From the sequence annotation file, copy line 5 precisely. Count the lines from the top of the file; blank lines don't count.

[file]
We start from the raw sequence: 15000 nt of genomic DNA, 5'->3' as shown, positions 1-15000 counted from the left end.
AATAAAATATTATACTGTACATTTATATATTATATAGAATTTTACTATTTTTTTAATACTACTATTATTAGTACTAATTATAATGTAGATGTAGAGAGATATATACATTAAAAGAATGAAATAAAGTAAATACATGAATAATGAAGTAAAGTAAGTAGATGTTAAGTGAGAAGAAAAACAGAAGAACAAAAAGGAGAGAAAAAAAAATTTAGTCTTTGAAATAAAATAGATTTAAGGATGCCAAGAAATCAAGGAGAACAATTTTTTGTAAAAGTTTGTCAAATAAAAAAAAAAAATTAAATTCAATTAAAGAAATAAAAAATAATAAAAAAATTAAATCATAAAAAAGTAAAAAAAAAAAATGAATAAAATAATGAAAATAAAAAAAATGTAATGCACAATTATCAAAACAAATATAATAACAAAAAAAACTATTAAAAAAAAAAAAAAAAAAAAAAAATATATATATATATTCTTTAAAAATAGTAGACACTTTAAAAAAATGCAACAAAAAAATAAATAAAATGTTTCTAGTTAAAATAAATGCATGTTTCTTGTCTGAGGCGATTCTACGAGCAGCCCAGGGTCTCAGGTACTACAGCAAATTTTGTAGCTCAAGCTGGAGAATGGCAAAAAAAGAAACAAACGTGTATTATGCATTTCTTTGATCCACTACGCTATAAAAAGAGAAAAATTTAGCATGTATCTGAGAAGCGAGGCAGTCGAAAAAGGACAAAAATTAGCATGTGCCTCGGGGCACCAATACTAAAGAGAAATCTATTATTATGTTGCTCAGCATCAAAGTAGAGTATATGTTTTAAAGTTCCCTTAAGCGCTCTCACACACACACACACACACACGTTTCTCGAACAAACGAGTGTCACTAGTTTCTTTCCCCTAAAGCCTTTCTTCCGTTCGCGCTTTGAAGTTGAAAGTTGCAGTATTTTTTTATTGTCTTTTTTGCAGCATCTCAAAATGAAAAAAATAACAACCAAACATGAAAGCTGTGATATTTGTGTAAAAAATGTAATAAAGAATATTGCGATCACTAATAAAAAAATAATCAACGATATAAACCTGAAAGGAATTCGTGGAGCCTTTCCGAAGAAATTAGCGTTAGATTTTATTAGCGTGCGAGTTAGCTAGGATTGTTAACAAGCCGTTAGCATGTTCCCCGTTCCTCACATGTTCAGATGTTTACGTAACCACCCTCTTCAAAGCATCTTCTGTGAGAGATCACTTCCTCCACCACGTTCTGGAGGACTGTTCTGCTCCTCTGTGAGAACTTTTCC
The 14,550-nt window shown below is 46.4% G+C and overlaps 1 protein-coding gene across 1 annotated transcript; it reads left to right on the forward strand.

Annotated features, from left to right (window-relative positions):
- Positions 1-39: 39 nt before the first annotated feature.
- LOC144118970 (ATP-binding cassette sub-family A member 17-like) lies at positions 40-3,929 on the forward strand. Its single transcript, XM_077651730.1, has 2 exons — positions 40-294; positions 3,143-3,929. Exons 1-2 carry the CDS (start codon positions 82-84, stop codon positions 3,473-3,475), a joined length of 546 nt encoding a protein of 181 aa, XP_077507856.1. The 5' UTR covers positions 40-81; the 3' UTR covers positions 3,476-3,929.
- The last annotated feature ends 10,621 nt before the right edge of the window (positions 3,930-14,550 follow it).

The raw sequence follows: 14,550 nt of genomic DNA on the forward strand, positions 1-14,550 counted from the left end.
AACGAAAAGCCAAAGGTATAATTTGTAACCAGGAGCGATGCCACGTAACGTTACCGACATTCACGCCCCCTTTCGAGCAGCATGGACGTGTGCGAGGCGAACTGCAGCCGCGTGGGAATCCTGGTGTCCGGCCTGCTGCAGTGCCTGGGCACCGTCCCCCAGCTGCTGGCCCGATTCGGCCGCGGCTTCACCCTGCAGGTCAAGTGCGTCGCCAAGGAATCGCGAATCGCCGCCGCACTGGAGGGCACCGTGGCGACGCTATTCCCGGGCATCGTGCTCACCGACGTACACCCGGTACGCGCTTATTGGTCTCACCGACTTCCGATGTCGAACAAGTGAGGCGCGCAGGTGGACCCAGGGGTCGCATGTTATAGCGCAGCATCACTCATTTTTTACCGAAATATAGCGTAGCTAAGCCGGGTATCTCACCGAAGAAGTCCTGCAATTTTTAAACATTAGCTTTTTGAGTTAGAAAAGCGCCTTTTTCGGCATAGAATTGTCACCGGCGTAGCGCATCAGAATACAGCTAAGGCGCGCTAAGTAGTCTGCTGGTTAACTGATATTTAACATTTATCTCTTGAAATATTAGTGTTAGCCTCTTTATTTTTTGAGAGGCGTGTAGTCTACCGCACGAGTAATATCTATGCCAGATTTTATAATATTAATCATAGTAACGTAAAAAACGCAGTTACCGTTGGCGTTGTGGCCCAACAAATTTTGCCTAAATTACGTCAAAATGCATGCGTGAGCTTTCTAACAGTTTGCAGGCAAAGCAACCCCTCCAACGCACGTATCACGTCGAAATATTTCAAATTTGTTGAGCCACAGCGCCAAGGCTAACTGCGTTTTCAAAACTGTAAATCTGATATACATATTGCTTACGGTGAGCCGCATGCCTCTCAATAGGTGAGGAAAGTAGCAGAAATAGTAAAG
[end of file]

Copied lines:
- Positions 1-39: 39 nt before the first annotated feature.